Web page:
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'Banana bender' dons his Superman cape in hosts' one-man show

The Australian angle

It was the day Test cricket regained its reputation as a ruthless struggle for supremacy.

It was the day the series came back to life. It was the day Australia rejected the meek in favour of the mongrel. Most of all, it was the day a tall, fragile and hitherto wayward speedster convinced England that he was no mere myth.

Like all the best storms Mitchell Johnson's burst came virtually without warning. Certainly, a few promising signs had been observed. On the previous day the "banana bender" had scored 60. As a rule his batting moves in harmony with his flinging. Clearly, he was feeling good about his bowling and therefore himself.

At his best Johnson has a scything action and sends the ball down from a hand reaching towards the heavens. At his worst his arm almost collides with the umpire's ear and the ball follows an erratic path. On the first evening he produced a hint of inswing rather as a recipe might require a hint of basil.

When play resumed Australia's already shaky position rapidly deteriorated. Supporters despaired as an edge flashed between keeper and slip. None of the bowlers looked dangerous and the visitors advanced confidently to 78 without loss.

Australia urgently needed something special from its most frustrating and potent operator. Before the match it was obvious that Ricky Ponting and Johnson carried the hopes of the side. The captain had fought hard and it took a stunning catch to remove him. It was up to Johnson to respond. It was time for Clark Kent to put on his uniform.

Hitherto England had formed an understandably low opinion of the lefty. All too often he had been gobbled up. Certainly, he had failed to take charge of his patch of ground in the manner of the true competitor. Even advocates were aghast at his inconsistency. It's hard to think of any other experienced competitor in any sport capable of flying so high and sinking so low and with so little in between.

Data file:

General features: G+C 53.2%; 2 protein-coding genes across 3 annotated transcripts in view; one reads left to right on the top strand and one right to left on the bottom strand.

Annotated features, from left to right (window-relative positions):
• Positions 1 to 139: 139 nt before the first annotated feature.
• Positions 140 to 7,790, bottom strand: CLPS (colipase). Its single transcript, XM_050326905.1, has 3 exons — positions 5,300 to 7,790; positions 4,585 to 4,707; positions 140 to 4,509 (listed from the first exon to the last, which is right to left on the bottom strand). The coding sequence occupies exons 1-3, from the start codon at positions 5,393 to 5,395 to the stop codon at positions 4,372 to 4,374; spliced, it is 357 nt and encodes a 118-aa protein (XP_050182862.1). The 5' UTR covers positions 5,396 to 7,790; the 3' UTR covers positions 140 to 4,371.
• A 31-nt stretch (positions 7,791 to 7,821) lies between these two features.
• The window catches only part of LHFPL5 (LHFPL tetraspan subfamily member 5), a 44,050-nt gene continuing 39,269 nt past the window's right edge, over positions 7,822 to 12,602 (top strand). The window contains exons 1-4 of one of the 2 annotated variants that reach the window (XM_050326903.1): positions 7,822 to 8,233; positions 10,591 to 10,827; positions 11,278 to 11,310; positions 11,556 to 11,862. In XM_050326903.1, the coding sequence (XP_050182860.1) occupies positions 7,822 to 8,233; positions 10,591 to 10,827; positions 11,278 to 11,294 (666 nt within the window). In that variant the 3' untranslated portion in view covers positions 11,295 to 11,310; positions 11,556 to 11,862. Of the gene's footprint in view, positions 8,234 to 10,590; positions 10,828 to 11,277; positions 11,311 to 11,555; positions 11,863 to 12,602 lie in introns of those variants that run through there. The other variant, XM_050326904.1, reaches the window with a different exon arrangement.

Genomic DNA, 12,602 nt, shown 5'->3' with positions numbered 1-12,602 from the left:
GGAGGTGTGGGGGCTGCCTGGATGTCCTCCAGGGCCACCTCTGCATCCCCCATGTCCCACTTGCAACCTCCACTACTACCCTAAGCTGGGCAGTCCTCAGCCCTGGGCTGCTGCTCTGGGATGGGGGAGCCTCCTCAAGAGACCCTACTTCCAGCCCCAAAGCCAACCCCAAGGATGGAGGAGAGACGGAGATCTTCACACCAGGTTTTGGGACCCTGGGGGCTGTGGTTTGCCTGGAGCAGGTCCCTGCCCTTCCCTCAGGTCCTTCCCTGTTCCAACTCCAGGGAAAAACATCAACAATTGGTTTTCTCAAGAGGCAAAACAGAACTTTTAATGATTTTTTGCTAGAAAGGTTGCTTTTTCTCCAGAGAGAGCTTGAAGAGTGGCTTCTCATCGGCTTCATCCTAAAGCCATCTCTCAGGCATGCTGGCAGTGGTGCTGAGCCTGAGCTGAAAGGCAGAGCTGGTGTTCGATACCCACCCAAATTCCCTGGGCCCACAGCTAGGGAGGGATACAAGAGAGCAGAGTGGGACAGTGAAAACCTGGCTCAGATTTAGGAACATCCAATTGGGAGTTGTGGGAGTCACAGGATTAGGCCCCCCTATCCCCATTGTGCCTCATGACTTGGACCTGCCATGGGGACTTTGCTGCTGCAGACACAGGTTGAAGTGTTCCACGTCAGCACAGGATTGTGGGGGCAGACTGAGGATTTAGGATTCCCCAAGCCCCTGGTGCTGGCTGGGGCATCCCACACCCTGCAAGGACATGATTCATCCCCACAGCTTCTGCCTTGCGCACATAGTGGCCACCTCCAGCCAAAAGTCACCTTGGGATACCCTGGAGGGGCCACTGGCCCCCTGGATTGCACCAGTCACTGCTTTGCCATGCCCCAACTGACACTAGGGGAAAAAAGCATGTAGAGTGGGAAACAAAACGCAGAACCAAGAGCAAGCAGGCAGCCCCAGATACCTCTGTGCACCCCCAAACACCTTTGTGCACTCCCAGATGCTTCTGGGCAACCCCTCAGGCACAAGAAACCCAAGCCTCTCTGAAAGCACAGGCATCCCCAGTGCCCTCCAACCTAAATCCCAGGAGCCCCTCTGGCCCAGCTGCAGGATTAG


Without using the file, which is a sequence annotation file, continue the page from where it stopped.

From the moment the Queenslander took the ball he looked fluent, streaming to the crease with the smoothness of a 400-metre runner. Still, he needed the fillip of a wicket. Alastair Cook had been England's immovable object. What about him?

And it happened. Johnson pitched the ball up, swerved it a fraction and drew a drive from the tall left-hander that lacked the precision of his best work. Michael Hussey took the catch at gully and the hosts felt hope stir in their souls. Johnson held up his arm. He sensed it was a beginning, not an end.

Relieved that his work in the nets had been rewarded, the paceman now approached the crease confidently and hurled the ball down with conviction. Jonathan Trott immediately felt his wrath as the bottled rage suddenly found its outlet.

Johnson surged in again and sent down a delivery as sinuous and slithery and spitting as a snake. Trott shuffled across his crease and too late realised that the ball was changing course. The swinger thundered into his pads and Australia celebrated.

Suddenly the match was wide open. England had not seen the attack coming. Kevin Pietersen took guard, another batsman in superb form, another tormentor from the first two Tests. He lasted a single ball. Again the speedster surged in, sent down a singeing swinger and shouted as Pietersen was beaten by pace and movement. The champion batsman trudged off, a Lamborghini reduced to a Skoda.

It had been an astonishing transformation. Previously incompetent and scarcely worth his place, Johnson was irresistible. Australia's strategy of withdrawing him from the front line and nursing him through his troubles had proved correct. In hindsight it was a bold move, taken in full knowledge of the backlash it was bound to provoke.

Thanks to their enigmatic speedster Australia secured a sizeable lead. Ian Bell produced another superbly crafted innings that reinforced impressions that he plays the ball later and has the soundest technique of any batsman in the series. But he stood alone.

Appropriately, Johnson took the last wicket. Australia's top order failed again and England clawed their way back into the match. But ultimately it had been a one-man show.